for National Geographic News
A slow-moving and unpredictable Hurricane Wilma began pounding Mexico this morning with winds of 145 miles an hour (233 kilometers an hour).
"As it stands now, there will be a significant impact from this system over the northeastern coast of the Yucatán Peninsula," said Dave Roberts, a U.S. Navy forecaster at the National Hurricane Center in Miami.
Keith Blackwell, hurricane researcher at the University of South Alabama's Coastal Weather Research Center, said the storm will stall over the peninsula for a day or more.
That stalling will cause massive damage and allow the storm to dump as much as 30 inches (76 centimeters) of rain on the peninsula, he said.
The resort cities of Cozumel and Cancun will be "pounded" by the lingering hurricane, Blackwell said.
A few days ago, Hurricane Wilma was expected to strike Florida sometime this weekend, but the storm's movement slowed dramatically as it churned through the Caribbean Sea. Forecasters now think the hurricane may reach Florida sometime late next Monday or early Tuesday.
Roberts said forecasters are uncertain about how Hurricane Wilma will be affected by weather fronts moving over North America. These systems could slow the hurricane's movement or speed it up.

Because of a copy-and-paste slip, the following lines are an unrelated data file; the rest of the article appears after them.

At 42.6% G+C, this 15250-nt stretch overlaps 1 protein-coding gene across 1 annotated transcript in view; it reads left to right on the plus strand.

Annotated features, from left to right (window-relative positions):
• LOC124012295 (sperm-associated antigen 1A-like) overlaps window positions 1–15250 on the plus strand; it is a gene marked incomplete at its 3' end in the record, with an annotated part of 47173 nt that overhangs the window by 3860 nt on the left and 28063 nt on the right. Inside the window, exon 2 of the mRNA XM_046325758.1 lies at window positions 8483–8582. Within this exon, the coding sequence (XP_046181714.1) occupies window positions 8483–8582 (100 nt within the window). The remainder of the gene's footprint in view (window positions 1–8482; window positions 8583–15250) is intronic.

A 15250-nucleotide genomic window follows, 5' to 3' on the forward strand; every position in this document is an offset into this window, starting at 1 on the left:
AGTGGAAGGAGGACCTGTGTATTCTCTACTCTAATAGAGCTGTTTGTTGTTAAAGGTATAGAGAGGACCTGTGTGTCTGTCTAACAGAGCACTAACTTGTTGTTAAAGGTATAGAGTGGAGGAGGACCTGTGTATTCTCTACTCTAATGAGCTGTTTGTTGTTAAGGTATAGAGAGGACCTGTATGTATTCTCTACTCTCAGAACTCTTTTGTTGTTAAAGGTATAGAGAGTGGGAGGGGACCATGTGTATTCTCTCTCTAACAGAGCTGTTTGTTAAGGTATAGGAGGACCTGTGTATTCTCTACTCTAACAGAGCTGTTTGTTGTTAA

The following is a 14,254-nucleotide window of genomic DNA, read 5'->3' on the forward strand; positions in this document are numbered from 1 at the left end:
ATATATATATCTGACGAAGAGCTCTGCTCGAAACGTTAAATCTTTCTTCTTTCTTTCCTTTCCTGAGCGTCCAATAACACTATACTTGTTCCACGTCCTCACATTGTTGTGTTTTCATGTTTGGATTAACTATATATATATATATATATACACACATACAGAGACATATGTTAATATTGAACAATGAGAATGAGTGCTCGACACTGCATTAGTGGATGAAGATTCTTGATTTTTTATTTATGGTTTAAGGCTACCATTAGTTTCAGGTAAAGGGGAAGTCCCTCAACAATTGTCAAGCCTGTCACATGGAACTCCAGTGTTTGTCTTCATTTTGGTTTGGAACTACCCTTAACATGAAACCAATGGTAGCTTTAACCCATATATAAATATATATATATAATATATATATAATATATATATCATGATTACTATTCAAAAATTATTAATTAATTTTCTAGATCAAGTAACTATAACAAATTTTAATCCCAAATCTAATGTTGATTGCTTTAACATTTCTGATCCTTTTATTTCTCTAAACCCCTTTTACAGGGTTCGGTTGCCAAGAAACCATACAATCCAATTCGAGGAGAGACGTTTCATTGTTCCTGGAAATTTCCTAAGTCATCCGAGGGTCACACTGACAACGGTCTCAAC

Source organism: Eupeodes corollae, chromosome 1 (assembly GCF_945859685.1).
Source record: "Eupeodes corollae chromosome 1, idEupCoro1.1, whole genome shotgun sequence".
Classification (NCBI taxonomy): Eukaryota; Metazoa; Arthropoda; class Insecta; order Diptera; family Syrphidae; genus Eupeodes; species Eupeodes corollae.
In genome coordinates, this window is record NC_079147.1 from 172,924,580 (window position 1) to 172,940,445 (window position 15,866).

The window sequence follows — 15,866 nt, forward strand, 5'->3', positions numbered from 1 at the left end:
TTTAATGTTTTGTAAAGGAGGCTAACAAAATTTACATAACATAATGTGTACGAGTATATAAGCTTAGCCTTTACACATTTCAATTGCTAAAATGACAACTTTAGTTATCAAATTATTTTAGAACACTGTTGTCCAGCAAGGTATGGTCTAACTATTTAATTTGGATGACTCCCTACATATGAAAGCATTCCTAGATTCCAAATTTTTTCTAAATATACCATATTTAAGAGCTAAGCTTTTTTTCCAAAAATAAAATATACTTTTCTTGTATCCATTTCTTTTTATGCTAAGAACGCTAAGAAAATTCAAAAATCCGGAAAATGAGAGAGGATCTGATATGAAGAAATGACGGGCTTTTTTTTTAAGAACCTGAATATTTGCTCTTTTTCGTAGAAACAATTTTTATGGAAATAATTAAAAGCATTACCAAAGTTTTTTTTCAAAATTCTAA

"[The hurricane has] been very inconsistent," he said.
On Wednesday, Hurricane Wilma became the most powerful hurricane ever to form in the Atlantic Ocean when its strongest winds reached 175 miles an hour (282 kilometers an hour) and its barometric pressure fell to 26.09 inches, or 882 millibars.
Extremely powerful hurricanes, such as Wilma, can rearrange the atmosphere around them and alter "steering" wind currents that might have affected a weaker storm, Blackwell said.
"This has allowed the storm to move farther west and to Yucatán instead of directly into the Gulf of Mexico," Blackwell said. "That's having huge implications on the ultimate landfall in Florida because in all likelihood it'll be a much weaker storm."
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